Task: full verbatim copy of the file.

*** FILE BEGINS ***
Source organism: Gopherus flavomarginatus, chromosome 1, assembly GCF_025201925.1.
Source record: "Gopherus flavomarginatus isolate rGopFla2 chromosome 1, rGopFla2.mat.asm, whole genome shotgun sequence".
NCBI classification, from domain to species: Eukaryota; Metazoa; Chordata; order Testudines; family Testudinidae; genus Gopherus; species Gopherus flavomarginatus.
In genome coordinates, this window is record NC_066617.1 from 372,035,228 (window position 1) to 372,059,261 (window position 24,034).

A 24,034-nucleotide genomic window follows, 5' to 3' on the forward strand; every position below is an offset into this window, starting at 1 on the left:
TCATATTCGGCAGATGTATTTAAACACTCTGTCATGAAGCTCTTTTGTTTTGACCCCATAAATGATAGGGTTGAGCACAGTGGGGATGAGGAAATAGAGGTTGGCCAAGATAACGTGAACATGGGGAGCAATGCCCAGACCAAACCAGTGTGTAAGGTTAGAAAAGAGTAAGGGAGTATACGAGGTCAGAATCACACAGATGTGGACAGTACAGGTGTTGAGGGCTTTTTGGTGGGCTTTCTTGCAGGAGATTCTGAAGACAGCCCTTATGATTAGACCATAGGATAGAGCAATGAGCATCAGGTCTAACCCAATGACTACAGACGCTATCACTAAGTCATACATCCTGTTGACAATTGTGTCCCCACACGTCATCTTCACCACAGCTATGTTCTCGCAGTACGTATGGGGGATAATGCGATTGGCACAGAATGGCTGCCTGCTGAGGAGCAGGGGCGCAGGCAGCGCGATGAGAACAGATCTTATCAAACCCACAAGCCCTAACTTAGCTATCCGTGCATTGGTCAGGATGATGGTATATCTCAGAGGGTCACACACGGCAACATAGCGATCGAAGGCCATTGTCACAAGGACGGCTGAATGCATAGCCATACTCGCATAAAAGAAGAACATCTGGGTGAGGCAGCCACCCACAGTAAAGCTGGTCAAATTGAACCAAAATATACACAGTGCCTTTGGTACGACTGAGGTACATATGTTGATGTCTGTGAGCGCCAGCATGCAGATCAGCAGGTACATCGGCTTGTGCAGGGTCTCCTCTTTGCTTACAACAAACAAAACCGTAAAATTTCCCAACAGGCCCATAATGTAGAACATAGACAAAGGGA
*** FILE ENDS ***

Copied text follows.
Source organism: Gopherus flavomarginatus, chromosome 1, assembly GCF_025201925.1.
Source record: "Gopherus flavomarginatus isolate rGopFla2 chromosome 1, rGopFla2.mat.asm, whole genome shotgun sequence".
NCBI classification, from domain to species: Eukaryota; Metazoa; Chordata; order Testudines; family Testudinidae; genus Gopherus; species Gopherus flavomarginatus.
In genome coordinates, this window is record NC_066617.1 from 372,035,228 (window position 1) to 372,059,261 (window position 24,034).

A 24,034-nucleotide genomic window follows, 5' to 3' on the forward strand; every position below is an offset into this window, starting at 1 on the left:
TCATATTCGGCAGATGTATTTAAACACTCTGTCATGAAGCTCTTTTGTTTTGACCCCATAAATGATAGGGTTGAGCACAGTGGGGATGAGGAAATAGAGGTTGGCCAAGATAACGTGAACATGGGGAGCAATGCCCAGACCAAACCAGTGTGTAAGGTTAGAAAAGAGTAAGGGAGTATACGAGGTCAGAATCACACAGATGTGGACAGTACAGGTGTTGAGGGCTTTTTGGTGGGCTTTCTTGCAGGAGATTCTGAAGACAGCCCTTATGATTAGACCATAGGATAGAGCAATGAGCATCAGGTCTAACCCAATGACTACAGACGCTATCACTAAGTCATACATCCTGTTGACAATTGTGTCCCCACACGTCATCTTCACCACAGCTATGTTCTCGCAGTACGTATGGGGGATAATGCGATTGGCACAGAATGGCTGCCTGCTGAGGAGCAGGGGCGCAGGCAGCGCGATGAGAACAGATCTTATCAAACCCACAAGCCCTAACTTAGCTATCCGTGCATTGGTCAGGATGATGGTATATCTCAGAGGGTCACACACGGCAACATAGCGATCGAAGGCCATTGTCACAAGGACGGCTGAATGCATAGCCATACTCGCATAAAAGAAGAACATCTGGGTGAGGCAGCCACCCACAGTAAAGCTGGTCAAATTGAACCAAAATATACACAGTGCCTTTGGTACGACTGAGGTACATATGTTGATGTCTGTGAGCGCCAGCATGCAGATCAGCAGGTACATCGGCTTGTGCAGGGTCTCCTCTTTGCTTACAACAAACAAAACCGTAAAATTTCCCAACAGGCCCATAATGTAGAACATAGACAAAGGGA